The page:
Now a brief look back on 2011. I did some good things: went to England, managed the HPreread. Got to know my toddler niece as she developed her personality. I rewatched The X-Files. This may not seem like a big deal to anyone else, but I’ve tried to do that three or four times before and have never made it past the first half of season six. In 2011, I did all nine seasons plus both movies. It felt like an accomplishment! I also did a good job of getting myself back in the habit of reading every day, and as consequence I read 65 books. To be fair, many of those were short and some were things I’d read before, but I’d count about 30 of them as solid new books. I think I managed my personal life fairly well. I had surgery to fix up a health problem I’d been dealing with for a while and took advantage of the fact that I have dental coverage through my job to get some much needed work done on my teeth. I paid all my bills and knocked a fairly big chunk off my student debt. I did well at my job. I tried to make smart decisions about how I spend money and on what. All in all, it was a good year.

I also took in some good culture. Here are a few best and worst of 2011 picks:

Music

I liked Florence + the Machine‘s debut album enough that I was really looking forward to the followup, Ceremonials, which turned out to be one of my favourite albums of the year. My picks for the best tracks: “What the Water Gave Me,” “Heartlines,” “Leave My Body,” “Only if for a Night,” “Never Let Me Go,” and “Shake It Out.”  But my most listened album of 2011 is undoubtedly Born This Way by Lady Gaga. It’s not perfect, but there are some truly great songs on there. The best, in my opinion, are “Heavy Metal Lover,” “Bloody Mary,” “Born This Way,” and “Hair.” “Hair” was easily my favourite song of the year. It’s so stupid, but so much fun.

My biggest musical disappointment of the year was Radiohead‘s King of Limbs. I never thought we’d reach the day when Radiohead made a bad album, but unfortunately it seems we have. It’s still possible King of Limbs will grow on me in the future. I hope so.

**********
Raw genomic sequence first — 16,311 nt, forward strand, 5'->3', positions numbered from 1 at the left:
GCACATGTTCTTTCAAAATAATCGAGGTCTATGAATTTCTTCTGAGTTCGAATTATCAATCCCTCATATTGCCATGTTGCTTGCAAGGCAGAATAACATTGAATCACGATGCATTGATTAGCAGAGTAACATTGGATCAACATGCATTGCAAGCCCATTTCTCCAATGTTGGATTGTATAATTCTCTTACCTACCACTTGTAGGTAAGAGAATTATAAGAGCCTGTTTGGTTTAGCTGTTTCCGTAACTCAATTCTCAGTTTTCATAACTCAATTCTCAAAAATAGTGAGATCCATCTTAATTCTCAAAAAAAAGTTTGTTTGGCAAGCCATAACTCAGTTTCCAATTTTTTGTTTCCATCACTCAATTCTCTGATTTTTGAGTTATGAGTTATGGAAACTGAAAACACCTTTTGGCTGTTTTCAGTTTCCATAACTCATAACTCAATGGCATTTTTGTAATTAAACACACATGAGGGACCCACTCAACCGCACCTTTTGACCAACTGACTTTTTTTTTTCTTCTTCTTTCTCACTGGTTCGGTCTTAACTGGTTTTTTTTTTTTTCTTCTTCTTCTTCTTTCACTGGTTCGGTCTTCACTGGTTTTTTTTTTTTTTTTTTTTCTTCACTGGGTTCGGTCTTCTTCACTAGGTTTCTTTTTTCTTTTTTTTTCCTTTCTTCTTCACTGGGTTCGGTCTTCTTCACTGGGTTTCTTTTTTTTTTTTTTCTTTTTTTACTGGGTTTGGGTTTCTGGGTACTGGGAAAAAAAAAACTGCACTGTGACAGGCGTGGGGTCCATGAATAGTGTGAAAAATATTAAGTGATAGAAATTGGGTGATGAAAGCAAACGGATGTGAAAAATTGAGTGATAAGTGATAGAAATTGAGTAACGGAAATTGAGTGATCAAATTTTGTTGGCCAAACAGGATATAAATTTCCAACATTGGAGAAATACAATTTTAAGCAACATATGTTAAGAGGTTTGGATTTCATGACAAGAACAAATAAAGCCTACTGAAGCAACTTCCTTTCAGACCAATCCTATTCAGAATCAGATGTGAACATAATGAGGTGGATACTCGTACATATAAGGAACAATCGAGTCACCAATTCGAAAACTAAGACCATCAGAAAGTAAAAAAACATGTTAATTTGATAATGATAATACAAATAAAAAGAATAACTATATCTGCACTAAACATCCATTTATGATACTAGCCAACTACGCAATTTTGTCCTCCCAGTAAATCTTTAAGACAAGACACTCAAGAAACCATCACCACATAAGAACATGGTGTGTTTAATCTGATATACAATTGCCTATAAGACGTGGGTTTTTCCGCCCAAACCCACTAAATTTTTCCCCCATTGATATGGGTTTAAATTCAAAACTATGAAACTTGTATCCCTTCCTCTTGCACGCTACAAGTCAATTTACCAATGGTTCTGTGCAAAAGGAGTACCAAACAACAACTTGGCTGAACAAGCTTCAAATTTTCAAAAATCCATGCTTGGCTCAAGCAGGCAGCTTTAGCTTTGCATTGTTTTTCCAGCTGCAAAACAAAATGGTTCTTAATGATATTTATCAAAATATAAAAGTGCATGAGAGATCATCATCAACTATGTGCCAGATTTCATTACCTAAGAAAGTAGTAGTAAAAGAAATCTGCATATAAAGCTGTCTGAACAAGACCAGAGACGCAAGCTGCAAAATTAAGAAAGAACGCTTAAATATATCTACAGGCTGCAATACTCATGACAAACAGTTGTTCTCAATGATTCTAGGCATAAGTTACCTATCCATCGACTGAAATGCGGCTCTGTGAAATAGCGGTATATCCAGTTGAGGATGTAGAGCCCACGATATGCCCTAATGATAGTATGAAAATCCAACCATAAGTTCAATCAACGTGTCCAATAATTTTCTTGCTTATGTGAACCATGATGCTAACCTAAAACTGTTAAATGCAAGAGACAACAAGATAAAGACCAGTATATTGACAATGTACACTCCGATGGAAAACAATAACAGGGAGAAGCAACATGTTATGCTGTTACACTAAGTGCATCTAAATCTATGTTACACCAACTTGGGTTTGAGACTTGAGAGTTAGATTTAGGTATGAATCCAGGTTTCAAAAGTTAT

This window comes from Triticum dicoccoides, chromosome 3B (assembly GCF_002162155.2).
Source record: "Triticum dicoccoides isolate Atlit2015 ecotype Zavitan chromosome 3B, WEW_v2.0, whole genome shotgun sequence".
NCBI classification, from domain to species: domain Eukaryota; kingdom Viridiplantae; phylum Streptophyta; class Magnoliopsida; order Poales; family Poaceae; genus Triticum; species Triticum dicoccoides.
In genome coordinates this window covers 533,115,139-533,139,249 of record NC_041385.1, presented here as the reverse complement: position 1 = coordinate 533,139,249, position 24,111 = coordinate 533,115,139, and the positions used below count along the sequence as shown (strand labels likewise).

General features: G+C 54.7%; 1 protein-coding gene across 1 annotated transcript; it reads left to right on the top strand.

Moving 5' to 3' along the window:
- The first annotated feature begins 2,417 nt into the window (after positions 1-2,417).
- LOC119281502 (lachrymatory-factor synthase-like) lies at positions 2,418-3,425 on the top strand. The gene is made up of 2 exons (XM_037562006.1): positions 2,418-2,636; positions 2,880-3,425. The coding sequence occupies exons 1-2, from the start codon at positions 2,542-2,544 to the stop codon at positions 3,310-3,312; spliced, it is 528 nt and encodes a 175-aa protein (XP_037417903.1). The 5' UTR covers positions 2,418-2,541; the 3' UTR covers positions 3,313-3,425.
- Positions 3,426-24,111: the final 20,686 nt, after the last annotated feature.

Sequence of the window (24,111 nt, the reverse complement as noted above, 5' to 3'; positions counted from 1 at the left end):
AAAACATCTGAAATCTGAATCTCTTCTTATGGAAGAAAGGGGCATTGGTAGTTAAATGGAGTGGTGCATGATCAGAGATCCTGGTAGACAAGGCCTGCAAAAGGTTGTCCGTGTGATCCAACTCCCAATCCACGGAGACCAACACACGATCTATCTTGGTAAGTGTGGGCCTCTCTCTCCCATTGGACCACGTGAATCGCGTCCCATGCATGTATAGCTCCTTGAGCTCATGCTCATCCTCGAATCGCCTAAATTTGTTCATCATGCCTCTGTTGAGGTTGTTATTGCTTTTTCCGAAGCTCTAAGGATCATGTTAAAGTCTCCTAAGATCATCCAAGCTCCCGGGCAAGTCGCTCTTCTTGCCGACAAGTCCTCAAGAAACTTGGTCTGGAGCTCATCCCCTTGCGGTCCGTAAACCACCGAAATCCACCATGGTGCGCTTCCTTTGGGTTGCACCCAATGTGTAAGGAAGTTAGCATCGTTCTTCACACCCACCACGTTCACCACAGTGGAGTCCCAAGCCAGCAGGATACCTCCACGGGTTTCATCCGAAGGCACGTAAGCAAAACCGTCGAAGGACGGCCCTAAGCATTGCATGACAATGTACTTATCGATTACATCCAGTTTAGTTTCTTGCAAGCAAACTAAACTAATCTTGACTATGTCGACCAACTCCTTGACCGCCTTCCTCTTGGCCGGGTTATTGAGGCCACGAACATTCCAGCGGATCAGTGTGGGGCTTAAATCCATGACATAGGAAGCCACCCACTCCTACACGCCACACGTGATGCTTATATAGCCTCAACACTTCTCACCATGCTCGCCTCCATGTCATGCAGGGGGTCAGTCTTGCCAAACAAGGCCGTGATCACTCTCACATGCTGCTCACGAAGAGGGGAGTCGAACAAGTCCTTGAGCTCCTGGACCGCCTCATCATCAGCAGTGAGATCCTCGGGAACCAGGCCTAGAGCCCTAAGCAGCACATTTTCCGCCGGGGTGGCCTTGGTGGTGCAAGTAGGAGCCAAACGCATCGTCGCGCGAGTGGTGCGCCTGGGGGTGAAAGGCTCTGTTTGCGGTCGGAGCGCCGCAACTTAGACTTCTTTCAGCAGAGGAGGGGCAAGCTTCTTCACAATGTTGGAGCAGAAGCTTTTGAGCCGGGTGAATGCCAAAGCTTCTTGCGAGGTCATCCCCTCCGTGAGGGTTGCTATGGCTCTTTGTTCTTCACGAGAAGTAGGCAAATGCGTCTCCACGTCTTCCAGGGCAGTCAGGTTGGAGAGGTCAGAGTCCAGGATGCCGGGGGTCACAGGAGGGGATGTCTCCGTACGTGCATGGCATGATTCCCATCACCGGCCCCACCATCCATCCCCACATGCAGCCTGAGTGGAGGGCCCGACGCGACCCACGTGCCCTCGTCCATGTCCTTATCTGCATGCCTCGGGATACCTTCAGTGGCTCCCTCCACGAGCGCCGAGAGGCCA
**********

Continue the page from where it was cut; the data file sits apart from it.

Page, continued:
Movies

I was underwhelmed by the cinema of 2011 until July when I saw The Tree of Life, and I still think it was probably my favourite movie of the year. As I wrote at the time, I totally get why so many people hated it, but it really, really worked for me. I thought it was beautiful and brilliant, and it stayed with me for a long time after I saw it. Another movie that has stuck with me is the haunting Martha Marcy May Marlene, starring Elizabeth Olsen as a young woman who joins and then leaves a cult, but finds that she may never truly be able to escape. I’m not sure why this movie isn’t getting more awards buzz. Speaking of which, The Artist is just as good as people say. I found it very charming. In terms of more mainstream fare, I thoroughly enjoyed Captain America — everyone seems to have a preference between Cap and Thor and, while I enjoyed Thor, I think I was more drawn in by Captain America‘s period setting. I thought the filmmakers pulled that off very well. Plus, Chris Evans was wonderful, and Hugo Weaving made a terrific Red Skull.

Movies I didn’t like: The Descendants, which I am officially naming the most overrated movie of 2011, was just as boring and pretentious as I expected it to be given my hatred of Sideways and my general dislike of George Clooney in serious movies. Harry Potter and the Deathly Hallows, Part 2 annoyed me so much the first time I saw it that it almost put me off ever watching any of the HP movies again. Then I saw it a second time and liked it more, but I still have to say that the series was overall pretty disappointing — apart from the absolutely excellent casting.

Books

I think the only 2011 releases I read were The Night Circus by Erin Morgenstern and A Dance with Dragons by George R.R. Martin, both of which were great but fell just short of being truly outstanding. I read Martin’s entire Song of Ice and Fire series for the first time in 2011, and the third volume, A Storm of Swords, was most likely my favourite “new” (to me) book of the year. A low point in 2011 for me and probably for the world: I read all four Twilight books. Breaking Dawn created a whole new level of bad.

Television

The good: Fringe, The Good Wife, and The Vampire Diaries are the best things on television right now. I was overjoyed — overjoyed, I tell you! — by Smallville‘s series finale, which made me feel that the 10 years I spent watching that show were actually worthwhile. The second season of Boardwalk Empire also wrapped up in spectacular fashion.

The bad: I was disappointed when I heard One Tree Hill and Weeds, two shows that have really gone downhill, were being renewed. I finally stopped watching House.

The sad: No Mad Men.